With a dapivirine-releasing vaginal ring having successfully completed late-stage clinical testing for HIV prevention and currently undergoing regulatory review, there is now growing interest in next-generation multipurpose prevention technologies that seek to combine antiretroviral and contraceptive drugs within a single product. Here, we focus on ongoing efforts to develop a silicone elastomer vaginal ring releasing both dapivirine and levonorgestrel. Specifically, we evaluate various strategies aimed at both better understanding and reducing the tendency of levonorgestrel to bind with the elastomer, including: (i) formulation and post-manufacturing strategies aimed at reducing the extent of levonorgestrel reaction with addition-cure silicone elastomers; (ii) evaluation of a simple silicone system to model the complex elastomer; (iii) use of model compounds representing the enone and ethinyl moieties of levonorgestrel to probe the mode of addition of levonorgestrel to addition-cure silicone elastomers; and (iv) solution and solid-state 13C-NMR analysis to probe the structural features of the levonorgestrel-silicone system. The results demonstrate that both the enone and ethinyl groups within levonorgestrel undergo hydrosilylation reaction with hydrosiloxane groups in the silicone elastomer leading to binding. The results also highlight potential strategies for further optimising the dapivirine+levonorgestrel silicone vaginal ring formulation to ensure that the levonorgestrel is available for release.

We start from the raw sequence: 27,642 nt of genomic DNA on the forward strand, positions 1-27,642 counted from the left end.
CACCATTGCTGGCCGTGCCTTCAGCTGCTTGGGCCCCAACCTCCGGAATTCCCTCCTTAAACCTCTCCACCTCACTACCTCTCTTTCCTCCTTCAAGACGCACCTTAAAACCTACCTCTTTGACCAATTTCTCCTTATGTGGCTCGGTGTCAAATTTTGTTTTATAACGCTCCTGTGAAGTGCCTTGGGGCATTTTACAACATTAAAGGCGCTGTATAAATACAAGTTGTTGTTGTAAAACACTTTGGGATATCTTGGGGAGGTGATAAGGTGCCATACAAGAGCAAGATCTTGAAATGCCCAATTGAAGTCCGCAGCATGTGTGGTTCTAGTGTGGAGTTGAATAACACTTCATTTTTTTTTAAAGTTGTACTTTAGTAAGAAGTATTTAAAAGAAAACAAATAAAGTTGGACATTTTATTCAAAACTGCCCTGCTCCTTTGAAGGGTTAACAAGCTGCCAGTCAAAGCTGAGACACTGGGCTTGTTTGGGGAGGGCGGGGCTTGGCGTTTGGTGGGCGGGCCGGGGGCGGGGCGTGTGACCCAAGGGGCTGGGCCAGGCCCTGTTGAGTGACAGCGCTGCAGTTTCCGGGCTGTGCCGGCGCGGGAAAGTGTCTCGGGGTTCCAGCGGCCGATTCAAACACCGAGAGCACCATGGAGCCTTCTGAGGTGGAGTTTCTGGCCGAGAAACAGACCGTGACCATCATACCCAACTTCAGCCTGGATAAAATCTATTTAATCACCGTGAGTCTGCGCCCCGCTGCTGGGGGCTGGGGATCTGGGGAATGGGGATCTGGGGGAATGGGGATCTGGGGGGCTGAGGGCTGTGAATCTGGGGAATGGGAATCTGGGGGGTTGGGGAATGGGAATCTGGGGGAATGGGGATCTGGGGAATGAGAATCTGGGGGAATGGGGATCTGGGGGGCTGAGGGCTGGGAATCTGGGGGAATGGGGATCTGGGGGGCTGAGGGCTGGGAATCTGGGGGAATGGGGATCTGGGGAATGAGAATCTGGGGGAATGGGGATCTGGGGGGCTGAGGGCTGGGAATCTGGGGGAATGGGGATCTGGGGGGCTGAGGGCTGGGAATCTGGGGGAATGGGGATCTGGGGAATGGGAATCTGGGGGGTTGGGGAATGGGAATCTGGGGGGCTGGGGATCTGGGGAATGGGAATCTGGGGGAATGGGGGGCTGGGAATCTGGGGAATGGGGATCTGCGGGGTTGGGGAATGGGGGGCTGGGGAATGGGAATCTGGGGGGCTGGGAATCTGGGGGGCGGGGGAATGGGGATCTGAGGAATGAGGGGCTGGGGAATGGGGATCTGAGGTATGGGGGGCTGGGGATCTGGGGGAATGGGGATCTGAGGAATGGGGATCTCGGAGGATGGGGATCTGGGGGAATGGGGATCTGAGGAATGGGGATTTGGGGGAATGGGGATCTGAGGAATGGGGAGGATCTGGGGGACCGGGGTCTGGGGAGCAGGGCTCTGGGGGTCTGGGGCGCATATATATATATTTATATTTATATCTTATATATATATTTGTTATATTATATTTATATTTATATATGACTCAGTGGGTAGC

- Multipurpose prevention technology
- HIV microbicide
- Intravaginal ring
- Silicone elastomer